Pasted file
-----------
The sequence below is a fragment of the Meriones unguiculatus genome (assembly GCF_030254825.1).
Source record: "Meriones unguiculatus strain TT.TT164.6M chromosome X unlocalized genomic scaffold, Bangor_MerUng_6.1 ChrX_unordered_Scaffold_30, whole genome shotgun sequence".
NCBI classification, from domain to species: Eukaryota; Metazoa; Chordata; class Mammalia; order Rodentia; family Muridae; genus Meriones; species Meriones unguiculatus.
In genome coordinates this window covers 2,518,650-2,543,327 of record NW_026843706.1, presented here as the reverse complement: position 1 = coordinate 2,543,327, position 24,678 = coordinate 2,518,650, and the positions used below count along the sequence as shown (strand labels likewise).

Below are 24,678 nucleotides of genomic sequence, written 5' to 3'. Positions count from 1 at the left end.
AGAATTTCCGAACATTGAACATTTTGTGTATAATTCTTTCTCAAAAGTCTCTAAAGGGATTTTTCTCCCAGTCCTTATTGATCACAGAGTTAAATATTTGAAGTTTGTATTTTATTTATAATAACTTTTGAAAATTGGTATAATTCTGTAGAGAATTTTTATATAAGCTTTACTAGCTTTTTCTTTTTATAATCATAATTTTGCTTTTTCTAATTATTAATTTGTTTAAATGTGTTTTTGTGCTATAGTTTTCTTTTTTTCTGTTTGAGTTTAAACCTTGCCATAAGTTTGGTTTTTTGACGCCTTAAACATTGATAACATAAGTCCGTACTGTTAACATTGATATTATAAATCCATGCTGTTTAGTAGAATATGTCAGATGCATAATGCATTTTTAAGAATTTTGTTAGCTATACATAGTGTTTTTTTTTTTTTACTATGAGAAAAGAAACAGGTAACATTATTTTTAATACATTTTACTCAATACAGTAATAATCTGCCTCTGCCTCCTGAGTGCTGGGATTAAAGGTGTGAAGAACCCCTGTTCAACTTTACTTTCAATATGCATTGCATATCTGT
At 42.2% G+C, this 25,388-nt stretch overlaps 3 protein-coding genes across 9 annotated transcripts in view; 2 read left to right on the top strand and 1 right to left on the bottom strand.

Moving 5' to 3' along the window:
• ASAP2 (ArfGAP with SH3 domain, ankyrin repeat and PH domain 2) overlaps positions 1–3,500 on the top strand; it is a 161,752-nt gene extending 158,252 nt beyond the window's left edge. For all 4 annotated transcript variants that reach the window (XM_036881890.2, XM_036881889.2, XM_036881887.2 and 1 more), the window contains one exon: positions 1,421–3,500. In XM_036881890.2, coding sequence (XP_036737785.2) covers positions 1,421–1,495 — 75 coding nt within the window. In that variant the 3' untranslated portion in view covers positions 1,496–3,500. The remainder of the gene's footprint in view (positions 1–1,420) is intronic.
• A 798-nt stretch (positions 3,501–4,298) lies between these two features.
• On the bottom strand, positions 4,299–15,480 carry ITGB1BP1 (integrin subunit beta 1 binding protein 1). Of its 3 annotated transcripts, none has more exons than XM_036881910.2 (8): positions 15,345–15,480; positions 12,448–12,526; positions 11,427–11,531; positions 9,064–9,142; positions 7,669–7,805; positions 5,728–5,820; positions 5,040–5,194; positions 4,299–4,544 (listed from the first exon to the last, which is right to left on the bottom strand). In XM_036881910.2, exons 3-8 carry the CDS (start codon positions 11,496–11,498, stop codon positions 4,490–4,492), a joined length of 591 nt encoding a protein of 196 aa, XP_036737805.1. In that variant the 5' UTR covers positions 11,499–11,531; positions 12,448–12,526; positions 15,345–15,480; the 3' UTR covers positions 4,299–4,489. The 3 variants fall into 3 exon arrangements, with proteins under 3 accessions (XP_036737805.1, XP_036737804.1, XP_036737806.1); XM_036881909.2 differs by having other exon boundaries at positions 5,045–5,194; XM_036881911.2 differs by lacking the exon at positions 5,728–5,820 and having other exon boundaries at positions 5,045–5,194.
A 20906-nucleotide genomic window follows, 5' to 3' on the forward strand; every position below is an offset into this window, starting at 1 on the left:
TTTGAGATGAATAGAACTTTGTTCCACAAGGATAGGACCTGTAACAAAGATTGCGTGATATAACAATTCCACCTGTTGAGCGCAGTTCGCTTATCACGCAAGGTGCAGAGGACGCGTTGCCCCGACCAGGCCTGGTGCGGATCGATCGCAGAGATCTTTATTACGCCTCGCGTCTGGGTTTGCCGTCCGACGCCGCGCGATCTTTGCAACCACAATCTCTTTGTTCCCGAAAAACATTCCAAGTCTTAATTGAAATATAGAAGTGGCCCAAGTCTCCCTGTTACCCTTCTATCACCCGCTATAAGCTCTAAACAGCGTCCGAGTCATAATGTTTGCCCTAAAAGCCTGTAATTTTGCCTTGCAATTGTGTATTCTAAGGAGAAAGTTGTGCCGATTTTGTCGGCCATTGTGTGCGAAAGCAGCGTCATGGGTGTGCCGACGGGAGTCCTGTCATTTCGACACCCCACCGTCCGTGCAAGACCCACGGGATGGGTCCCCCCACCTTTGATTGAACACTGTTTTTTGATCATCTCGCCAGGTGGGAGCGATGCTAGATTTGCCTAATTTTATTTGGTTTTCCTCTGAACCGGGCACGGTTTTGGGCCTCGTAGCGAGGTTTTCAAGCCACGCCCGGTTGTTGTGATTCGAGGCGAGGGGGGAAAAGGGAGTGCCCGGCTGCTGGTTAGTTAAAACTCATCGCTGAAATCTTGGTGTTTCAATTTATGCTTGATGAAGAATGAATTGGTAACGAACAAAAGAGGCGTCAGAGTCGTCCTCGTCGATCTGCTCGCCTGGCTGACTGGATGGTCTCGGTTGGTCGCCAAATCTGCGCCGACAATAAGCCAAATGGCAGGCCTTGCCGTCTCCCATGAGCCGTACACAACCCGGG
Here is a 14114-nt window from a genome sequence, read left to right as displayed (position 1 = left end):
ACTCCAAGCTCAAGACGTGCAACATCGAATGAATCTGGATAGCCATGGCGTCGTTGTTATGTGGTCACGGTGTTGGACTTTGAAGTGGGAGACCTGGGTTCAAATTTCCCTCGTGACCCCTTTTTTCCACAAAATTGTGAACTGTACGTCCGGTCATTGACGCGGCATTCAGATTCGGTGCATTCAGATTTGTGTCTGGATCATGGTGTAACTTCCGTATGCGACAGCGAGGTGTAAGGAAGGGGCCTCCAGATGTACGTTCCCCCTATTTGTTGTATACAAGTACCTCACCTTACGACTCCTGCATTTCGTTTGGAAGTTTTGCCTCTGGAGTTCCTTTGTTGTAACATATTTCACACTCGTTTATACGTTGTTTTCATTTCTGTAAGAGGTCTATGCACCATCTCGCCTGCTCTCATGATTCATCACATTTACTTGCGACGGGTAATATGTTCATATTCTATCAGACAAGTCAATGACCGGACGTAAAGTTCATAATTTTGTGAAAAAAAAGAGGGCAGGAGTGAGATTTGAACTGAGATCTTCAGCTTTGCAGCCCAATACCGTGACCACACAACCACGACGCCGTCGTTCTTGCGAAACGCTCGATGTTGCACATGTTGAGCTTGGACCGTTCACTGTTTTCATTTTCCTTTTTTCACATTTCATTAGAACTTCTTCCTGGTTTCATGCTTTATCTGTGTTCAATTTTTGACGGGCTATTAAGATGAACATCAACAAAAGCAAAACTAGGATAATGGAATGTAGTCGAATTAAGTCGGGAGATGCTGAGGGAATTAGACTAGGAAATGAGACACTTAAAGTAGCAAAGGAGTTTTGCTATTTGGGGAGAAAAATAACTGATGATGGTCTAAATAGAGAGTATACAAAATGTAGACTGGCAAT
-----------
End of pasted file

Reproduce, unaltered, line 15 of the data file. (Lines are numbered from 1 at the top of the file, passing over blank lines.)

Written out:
ACTCCAAGCTCAAGACGTGCAACATCGAATGAATCTGGATAGCCATGGCGTCGTTGTTATGTGGTCACGGTGTTGGACTTTGAAGTGGGAGACCTGGGTTCAAATTTCCCTCGTGACCCCTTTTTTCCACAAAATTGTGAACTGTACGTCCGGTCATTGACGCGGCATTCAGATTCGGTGCATTCAGATTTGTGTCTGGATCATGGTGTAACTTCCGTATGCGACAGCGAGGTGTAAGGAAGGGGCCTCCAGATGTACGTTCCCCCTATTTGTTGTATACAAGTACCTCACCTTACGACTCCTGCATTTCGTTTGGAAGTTTTGCCTCTGGAGTTCCTTTGTTGTAACATATTTCACACTCGTTTATACGTTGTTTTCATTTCTGTAAGAGGTCTATGCACCATCTCGCCTGCTCTCATGATTCATCACATTTACTTGCGACGGGTAATATGTTCATATTCTATCAGACAAGTCAATGACCGGACGTAAAGTTCATAATTTTGTGAAAAAAAAGAGGGCAGGAGTGAGATTTGAACTGAGATCTTCAGCTTTGCAGCCCAATACCGTGACCACACAACCACGACGCCGTCGTTCTTGCGAAACGCTCGATGTTGCACATGTTGAGCTTGGACCGTTCACTGTTTTCATTTTCCTTTTTTCACATTTCATTAGAACTTCTTCCTGGTTTCATGCTTTATCTGTGTTCAATTTTTGACGGGCTATTAAGATGAACATCAACAAAAGCAAAACTAGGATAATGGAATGTAGTCGAATTAAGTCGGGAGATGCTGAGGGAATTAGACTAGGAAATGAGACACTTAAAGTAGCAAAGGAGTTTTGCTATTTGGGGAGAAAAATAACTGATGATGGTCTAAATAGAGAGTATACAAAATGTAGACTGGCAAT